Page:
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Who will top the Australian conference?

With three Australian teams in a position to qualify for the finals, it's a very good sign for Australian rugby.

PT4M31S http://www.canberratimes.com.au/action/externalEmbeddedPlayer?id=d-376mz 620 349

Pint-sized ACT Brumbies scrumhalf Nic White will give away a 50-kilogram weight advantage to throw himself in front of rampaging giant Ben Tameifuna at Canberra Stadium on Friday.

But as he stands in front of the 137 kilogram Waikato Chiefs prop, White knows on-field courage is nothing compared to what Sapper Curtis McGrath went through for Australia.

McGrath gave the Brumbies some last-minute grand-final re-match inspiration on Thursday.

Brumbies player Nic White was one of four players involved in a wreath laying ceremony ahead of their Anzac Day match.

Brumbies player Nic White was one of four players involved in a wreath laying ceremony ahead of their Anzac Day match. Photo: Graham Tidy

If the memory of losing the grand final to the Chiefs eight months ago wasn't enough, McGrath's words certainly hit home as he told his story of losing both of his legs in Afghanistan.

McGrath, a combat engineer, stepped on an improvised explosive device, while serving in August 2012.

His legs were "blown clean off" by the bomb planted by the Taliban near an unoccupied police checkpoint.

McGrath was lucky to escape with his life, he spent three months in hospital and it took him 10 days to learn to walk with his new prosthetic legs.

So when White and the Brumbies run on to Canberra Stadium to play the Chiefs and aim for championship redemption, they know their sacrifices are minimal compared to the life of a soldier.

White went to the dawn service at the Australian War Memorial at 4am on Friday, 12 hours before kick-off against the Chiefs.

His grandfather served in the defence forces and White marched every year as a child in Scone.

"But anyone at the game needs to remember exactly what the day is about - remembering what the Anzacs have done for Australia, the freedom they fought for," White said.

"When the Last Post plays, you're thinking about the soldiers. There's always a soldier who has a story of going away to fight for your freedom, that sits with you. They're the courageous ones, it puts everything in perspective."

The Brumbies' "soldier with a story" joined them at training on Thursday.

McGrath, who is training in canoe for the 2016 Paralympics, gave the players their jerseys before the last training session of the week and spoke of his experiences.

"I told my story to the [Brumbies players]. If someone can get inspiration out of my story, that's great. It's about taking away what you like and if you feel inspired, then great," McGrath said.

Brumbies director of rugby Laurie Fisher said his words resonated with the players and hit home the meaning and tradition of Anzac Day.

"These guys are sacrificing themselves every day ... we just go out and put our bodies on the line for 80 minutes," Fisher said.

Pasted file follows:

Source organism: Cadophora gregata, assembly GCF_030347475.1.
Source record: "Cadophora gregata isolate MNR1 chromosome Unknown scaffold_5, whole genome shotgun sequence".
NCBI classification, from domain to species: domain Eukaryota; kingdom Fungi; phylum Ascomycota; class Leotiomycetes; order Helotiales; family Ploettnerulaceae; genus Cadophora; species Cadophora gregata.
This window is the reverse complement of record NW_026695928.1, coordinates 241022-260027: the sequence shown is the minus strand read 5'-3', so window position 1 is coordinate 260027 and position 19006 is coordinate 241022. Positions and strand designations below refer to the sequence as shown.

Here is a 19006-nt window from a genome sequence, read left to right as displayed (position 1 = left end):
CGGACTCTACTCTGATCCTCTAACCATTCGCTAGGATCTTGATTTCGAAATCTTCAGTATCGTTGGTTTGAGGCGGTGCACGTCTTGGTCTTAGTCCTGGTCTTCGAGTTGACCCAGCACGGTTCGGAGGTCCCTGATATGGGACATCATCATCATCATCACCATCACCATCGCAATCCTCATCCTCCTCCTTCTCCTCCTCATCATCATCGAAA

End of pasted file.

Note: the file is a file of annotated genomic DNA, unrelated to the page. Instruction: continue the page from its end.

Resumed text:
"It is inspirational to have an understanding of what people continue to do."

The Anzac Day traditions add to what looms as a massive Super Rugby contest after the Brumbies suffered a heartbreaking 27-22 loss to the Chiefs in the final last year.

The Brumbies will soak up the Anzac spirit for their grand final rematch against the Chiefs.

The Last Post will be played before kick-off and Corporal Mark Donaldson, one of four Victoria Cross recipients attending the match, will read the Ode.

The crowd is free to play two up and while there will be no official Australian and New Zealand national anthems, Brumbies supporter group the rUCkus crew plans to sing both before kick-off.

White is reluctant to speak about his family's involvement in the defence forces.

"I went to the dawn service in Canberra for the first time last year. I know guys have their rituals on game day, but for one game of the year it's worth throwing it out of whack and worrying about rugby later in the day," White said.

"I think rugby can do an Anzac Day game and do it classy. Just playing a game isn't enough. I'd love to see us build a partnership with the military and pay our respects."

Brumbies skipper Ben Mowen's grandfather served in the army and Mowen used to march with him on Anzac Day.

"If you're a Kiwi or Australian, it's a pretty special day and there's a lot on the table for both sides," Mowen said.

"This is a great challenge for us. To get the responsibility and privilege to play an Anzac Day isn't lost on the group; we're excited about performing."

Brumbies coach Stephen Larkham said: "It's an important day for all Australians. We're very lucky to be playing a game on Anzac Day. Does it add to the occasion? I think there's a fair bit in the match already with the best New Zealand team playing the best Australian team.

"But it's definitely going to be a moving experience."